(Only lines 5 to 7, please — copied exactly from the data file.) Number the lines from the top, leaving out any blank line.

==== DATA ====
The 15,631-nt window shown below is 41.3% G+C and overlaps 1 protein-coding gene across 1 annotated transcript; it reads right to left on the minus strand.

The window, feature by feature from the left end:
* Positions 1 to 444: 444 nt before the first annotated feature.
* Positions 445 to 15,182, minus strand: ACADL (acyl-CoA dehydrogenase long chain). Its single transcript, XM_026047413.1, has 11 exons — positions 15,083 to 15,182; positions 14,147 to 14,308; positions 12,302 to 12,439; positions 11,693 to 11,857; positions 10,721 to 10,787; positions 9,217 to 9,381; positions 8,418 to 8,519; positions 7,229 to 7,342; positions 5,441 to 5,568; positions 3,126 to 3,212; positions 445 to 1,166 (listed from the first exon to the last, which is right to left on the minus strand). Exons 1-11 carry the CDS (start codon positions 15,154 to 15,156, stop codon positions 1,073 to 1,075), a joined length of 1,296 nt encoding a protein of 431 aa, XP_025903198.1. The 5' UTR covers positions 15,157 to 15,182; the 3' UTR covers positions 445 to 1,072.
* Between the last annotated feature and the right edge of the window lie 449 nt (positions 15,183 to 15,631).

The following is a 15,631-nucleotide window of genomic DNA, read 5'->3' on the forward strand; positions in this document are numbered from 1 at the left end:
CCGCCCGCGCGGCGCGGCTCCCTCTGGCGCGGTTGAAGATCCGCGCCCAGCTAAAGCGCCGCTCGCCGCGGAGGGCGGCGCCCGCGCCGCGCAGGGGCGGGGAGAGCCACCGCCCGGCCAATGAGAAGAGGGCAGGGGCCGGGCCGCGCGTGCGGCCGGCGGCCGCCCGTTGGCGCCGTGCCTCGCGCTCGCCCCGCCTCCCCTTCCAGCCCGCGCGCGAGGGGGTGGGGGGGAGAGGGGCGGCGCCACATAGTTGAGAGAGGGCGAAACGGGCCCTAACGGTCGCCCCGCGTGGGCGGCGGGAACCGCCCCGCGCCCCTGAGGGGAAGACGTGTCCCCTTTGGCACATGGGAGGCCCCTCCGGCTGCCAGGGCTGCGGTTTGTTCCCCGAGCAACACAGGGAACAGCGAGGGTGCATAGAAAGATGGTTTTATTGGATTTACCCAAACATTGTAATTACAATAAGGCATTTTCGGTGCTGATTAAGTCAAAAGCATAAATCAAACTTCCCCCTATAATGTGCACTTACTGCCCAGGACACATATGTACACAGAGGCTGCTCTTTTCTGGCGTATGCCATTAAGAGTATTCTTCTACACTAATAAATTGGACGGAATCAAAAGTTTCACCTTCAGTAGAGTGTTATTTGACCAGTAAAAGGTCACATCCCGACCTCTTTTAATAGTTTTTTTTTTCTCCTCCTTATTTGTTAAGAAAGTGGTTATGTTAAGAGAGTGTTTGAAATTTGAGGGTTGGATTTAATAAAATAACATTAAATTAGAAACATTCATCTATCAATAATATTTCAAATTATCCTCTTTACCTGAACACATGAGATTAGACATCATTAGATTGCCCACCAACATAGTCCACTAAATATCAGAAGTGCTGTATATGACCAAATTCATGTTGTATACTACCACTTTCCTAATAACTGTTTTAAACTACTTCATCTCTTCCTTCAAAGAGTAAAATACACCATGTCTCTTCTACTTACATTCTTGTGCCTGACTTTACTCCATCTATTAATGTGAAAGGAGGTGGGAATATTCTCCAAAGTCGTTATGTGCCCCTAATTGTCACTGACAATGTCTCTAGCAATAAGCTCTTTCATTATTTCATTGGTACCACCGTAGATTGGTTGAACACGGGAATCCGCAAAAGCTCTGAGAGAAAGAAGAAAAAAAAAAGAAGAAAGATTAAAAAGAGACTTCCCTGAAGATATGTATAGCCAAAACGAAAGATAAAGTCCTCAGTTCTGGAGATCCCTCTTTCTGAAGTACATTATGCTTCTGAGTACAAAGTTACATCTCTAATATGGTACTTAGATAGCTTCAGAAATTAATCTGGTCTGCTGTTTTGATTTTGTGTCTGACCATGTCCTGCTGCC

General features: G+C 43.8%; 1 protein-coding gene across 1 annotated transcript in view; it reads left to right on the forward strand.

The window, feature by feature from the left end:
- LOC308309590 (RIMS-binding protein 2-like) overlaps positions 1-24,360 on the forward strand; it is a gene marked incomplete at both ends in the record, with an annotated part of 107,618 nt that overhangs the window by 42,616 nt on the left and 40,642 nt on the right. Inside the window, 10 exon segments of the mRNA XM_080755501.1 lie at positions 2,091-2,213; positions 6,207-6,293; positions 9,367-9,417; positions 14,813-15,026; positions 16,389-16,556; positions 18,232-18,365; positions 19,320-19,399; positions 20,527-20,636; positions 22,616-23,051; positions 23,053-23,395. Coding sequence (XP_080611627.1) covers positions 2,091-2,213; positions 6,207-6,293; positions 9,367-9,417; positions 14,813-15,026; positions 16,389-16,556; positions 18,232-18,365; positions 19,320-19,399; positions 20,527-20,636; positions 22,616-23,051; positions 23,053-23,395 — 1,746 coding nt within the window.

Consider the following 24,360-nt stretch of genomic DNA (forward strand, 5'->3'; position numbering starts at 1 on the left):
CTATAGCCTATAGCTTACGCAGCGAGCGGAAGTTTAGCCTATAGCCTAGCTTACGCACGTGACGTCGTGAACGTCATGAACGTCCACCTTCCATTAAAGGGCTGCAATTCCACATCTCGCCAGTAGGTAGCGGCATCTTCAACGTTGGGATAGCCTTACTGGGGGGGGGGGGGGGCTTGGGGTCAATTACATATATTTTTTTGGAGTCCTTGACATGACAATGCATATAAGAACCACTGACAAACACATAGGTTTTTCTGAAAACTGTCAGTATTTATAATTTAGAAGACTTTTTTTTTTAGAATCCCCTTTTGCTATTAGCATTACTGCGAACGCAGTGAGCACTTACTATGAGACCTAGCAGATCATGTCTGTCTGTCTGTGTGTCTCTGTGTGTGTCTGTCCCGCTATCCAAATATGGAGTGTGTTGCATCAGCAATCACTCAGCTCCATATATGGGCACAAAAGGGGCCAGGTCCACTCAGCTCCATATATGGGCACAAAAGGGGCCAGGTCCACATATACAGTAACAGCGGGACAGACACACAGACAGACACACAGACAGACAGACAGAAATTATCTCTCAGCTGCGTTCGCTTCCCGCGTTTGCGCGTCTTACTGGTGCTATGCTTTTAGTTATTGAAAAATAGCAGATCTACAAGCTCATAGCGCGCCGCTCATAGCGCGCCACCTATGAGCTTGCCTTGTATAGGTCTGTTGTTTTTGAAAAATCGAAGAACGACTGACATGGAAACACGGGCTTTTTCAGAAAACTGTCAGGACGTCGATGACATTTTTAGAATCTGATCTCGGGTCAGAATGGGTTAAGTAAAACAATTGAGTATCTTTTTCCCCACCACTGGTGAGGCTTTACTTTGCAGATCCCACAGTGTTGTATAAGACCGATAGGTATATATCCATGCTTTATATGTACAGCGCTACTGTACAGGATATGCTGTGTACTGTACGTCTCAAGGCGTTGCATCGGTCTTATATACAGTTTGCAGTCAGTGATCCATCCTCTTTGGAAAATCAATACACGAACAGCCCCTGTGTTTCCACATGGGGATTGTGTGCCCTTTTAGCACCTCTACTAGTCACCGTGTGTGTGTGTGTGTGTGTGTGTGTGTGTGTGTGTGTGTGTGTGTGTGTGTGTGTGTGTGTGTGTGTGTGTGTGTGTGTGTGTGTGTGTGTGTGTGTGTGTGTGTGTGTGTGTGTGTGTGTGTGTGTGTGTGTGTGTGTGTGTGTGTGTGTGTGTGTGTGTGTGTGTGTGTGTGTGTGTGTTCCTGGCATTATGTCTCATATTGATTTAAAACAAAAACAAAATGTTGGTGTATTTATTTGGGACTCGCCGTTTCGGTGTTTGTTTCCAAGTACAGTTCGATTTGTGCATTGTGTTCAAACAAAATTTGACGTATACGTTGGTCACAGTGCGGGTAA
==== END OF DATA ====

* Between the last annotated feature and the right edge of the window lie 449 nt (positions 15,183 to 15,631).

The following is a 15,631-nucleotide window of genomic DNA, read 5'->3' on the forward strand; positions in this document are numbered from 1 at the left end:
CCGCCCGCGCGGCGCGGCTCCCTCTGGCGCGGTTGAAGATCCGCGCCCAGCTAAAGCGCCGCTCGCCGCGGAGGGCGGCGCCCGCGCCGCGCAGGGGCGGGGAGAGCCACCGCCCGGCCAATGAGAAGAGGGCAGGGGCCGGGCCGCGCGTGCGGCCGGCGGCCGCCCGTTGGCGCCGTGCCTCGCGCTCGCCCCGCCTCCCCTTCCAGCCCGCGCGCGAGGGGGTGGGGGGGAGAGGGGCGGCGCCACATAGTTGAGAGAGGGCGAAACGGGCCCTAACGGTCGCCCCGCGTGGGCGGCGGGAACCGCCCCGCGCCCCTGAGGGGAAGACGTGTCCCCTTTGGCACATGGGAGGCCCCTCCGGCTGCCAGGGCTGCGGTTTGTTCCCCGAGCAACACAGGGAACAGCGAGGGTGCATAGAAAGATGGTTTTATTGGATTTACCCAAACATTGTAATTACAATAAGGCATTTTCGGTGCTGATTAAGTCAAAAGCATAAATCAAACTTCCCCCTATAATGTGCACTTACTGCCCAGGACACATATGTACACAGAGGCTGCTCTTTTCTGGCGTATGCCATTAAGAGTATTCTTCTACACTAATAAATTGGACGGAATCAAAAGTTTCACCTTCAGTAGAGTGTTATTTGACCAGTAAAAGGTCACATCCCGACCTCTTTTAATAGTTTTTTTTTTCTCCTCCTTATTTGTTAAGAAAGTGGTTATGTTAAGAGAGTGTTTGAAATTTGAGGGTTGGATTTAATAAAATAACATTAAATTAGAAACATTCATCTATCAATAATATTTCAAATTATCCTCTTTACCTGAACACATGAGATTAGACATCATTAGATTGCCCACCAACATAGTCCACTAAATATCAGAAGTGCTGTATATGACCAAATTCATGTTGTATACTACCACTTTCCTAATAACTGTTTTAAACTACTTCATCTCTTCCTTCAAAGAGTAAAATACACCATGTCTCTTCTACTTACATTCTTGTGCCTGACTTTACTCCATCTATTAATGTGAAAGGAGGTGGGAATATTCTCCAAAGTCGTTATGTGCCCCTAATTGTCACTGACAATGTCTCTAGCAATAAGCTCTTTCATTATTTCATTGGTACCACCGTAGATTGGTTGAACACGGGAATCCGCAAAAGCTCTGAGAGAAAGAAGAAAAAAAAAAGAAGAAAGATTAAAAAGAGACTTCCCTGAAGATATGTATAGCCAAAACGAAAGATAAAGTCCTCAGTTCTGGAGATCCCTCTTTCTGAAGTACATTATGCTTCTGAGTACAAAGTTACATCTCTAATATGGTACTTAGATAGCTTCAGAAATTAATCTGGTCTGCTGTTTTGATTTTGTGTCTGACCATGTCCTGCTGCC